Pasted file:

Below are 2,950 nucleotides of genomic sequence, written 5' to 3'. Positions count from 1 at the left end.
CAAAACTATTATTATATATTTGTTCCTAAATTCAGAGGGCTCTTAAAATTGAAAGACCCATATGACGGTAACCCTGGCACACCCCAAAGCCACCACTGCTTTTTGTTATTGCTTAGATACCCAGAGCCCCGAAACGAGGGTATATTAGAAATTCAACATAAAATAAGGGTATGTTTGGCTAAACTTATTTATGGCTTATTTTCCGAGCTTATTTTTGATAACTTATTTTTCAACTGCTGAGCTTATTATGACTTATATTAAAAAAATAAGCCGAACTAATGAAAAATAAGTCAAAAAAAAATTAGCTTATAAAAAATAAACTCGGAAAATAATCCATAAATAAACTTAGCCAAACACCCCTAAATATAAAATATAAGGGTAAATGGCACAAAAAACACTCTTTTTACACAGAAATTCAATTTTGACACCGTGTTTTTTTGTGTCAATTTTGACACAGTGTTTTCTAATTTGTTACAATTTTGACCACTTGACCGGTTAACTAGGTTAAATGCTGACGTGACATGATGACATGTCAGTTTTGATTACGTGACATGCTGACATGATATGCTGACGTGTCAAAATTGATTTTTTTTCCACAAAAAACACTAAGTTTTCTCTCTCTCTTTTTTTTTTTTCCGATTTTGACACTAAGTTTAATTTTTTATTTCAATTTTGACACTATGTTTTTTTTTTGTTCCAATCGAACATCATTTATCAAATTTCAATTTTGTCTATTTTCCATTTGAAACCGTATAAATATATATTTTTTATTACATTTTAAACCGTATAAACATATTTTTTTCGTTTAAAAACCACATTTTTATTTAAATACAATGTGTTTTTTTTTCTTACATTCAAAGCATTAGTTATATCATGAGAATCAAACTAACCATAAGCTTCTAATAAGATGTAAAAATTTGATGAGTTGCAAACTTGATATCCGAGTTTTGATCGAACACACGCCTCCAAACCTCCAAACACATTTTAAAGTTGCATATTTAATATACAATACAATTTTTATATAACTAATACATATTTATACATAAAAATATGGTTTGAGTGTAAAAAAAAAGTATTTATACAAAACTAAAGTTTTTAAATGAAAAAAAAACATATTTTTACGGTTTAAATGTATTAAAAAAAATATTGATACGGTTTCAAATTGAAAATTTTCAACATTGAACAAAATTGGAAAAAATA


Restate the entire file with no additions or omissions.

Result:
Below are 2,950 nucleotides of genomic sequence, written 5' to 3'. Positions count from 1 at the left end.
CAAAACTATTATTATATATTTGTTCCTAAATTCAGAGGGCTCTTAAAATTGAAAGACCCATATGACGGTAACCCTGGCACACCCCAAAGCCACCACTGCTTTTTGTTATTGCTTAGATACCCAGAGCCCCGAAACGAGGGTATATTAGAAATTCAACATAAAATAAGGGTATGTTTGGCTAAACTTATTTATGGCTTATTTTCCGAGCTTATTTTTGATAACTTATTTTTCAACTGCTGAGCTTATTATGACTTATATTAAAAAAATAAGCCGAACTAATGAAAAATAAGTCAAAAAAAAATTAGCTTATAAAAAATAAACTCGGAAAATAATCCATAAATAAACTTAGCCAAACACCCCTAAATATAAAATATAAGGGTAAATGGCACAAAAAACACTCTTTTTACACAGAAATTCAATTTTGACACCGTGTTTTTTTGTGTCAATTTTGACACAGTGTTTTCTAATTTGTTACAATTTTGACCACTTGACCGGTTAACTAGGTTAAATGCTGACGTGACATGATGACATGTCAGTTTTGATTACGTGACATGCTGACATGATATGCTGACGTGTCAAAATTGATTTTTTTTCCACAAAAAACACTAAGTTTTCTCTCTCTCTTTTTTTTTTTTCCGATTTTGACACTAAGTTTAATTTTTTATTTCAATTTTGACACTATGTTTTTTTTTTGTTCCAATCGAACATCATTTATCAAATTTCAATTTTGTCTATTTTCCATTTGAAACCGTATAAATATATATTTTTTATTACATTTTAAACCGTATAAACATATTTTTTTCGTTTAAAAACCACATTTTTATTTAAATACAATGTGTTTTTTTTTCTTACATTCAAAGCATTAGTTATATCATGAGAATCAAACTAACCATAAGCTTCTAATAAGATGTAAAAATTTGATGAGTTGCAAACTTGATATCCGAGTTTTGATCGAACACACGCCTCCAAACCTCCAAACACATTTTAAAGTTGCATATTTAATATACAATACAATTTTTATATAACTAATACATATTTATACATAAAAATATGGTTTGAGTGTAAAAAAAAAGTATTTATACAAAACTAAAGTTTTTAAATGAAAAAAAAACATATTTTTACGGTTTAAATGTATTAAAAAAAATATTGATACGGTTTCAAATTGAAAATTTTCAACATTGAACAAAATTGGAAAAAATA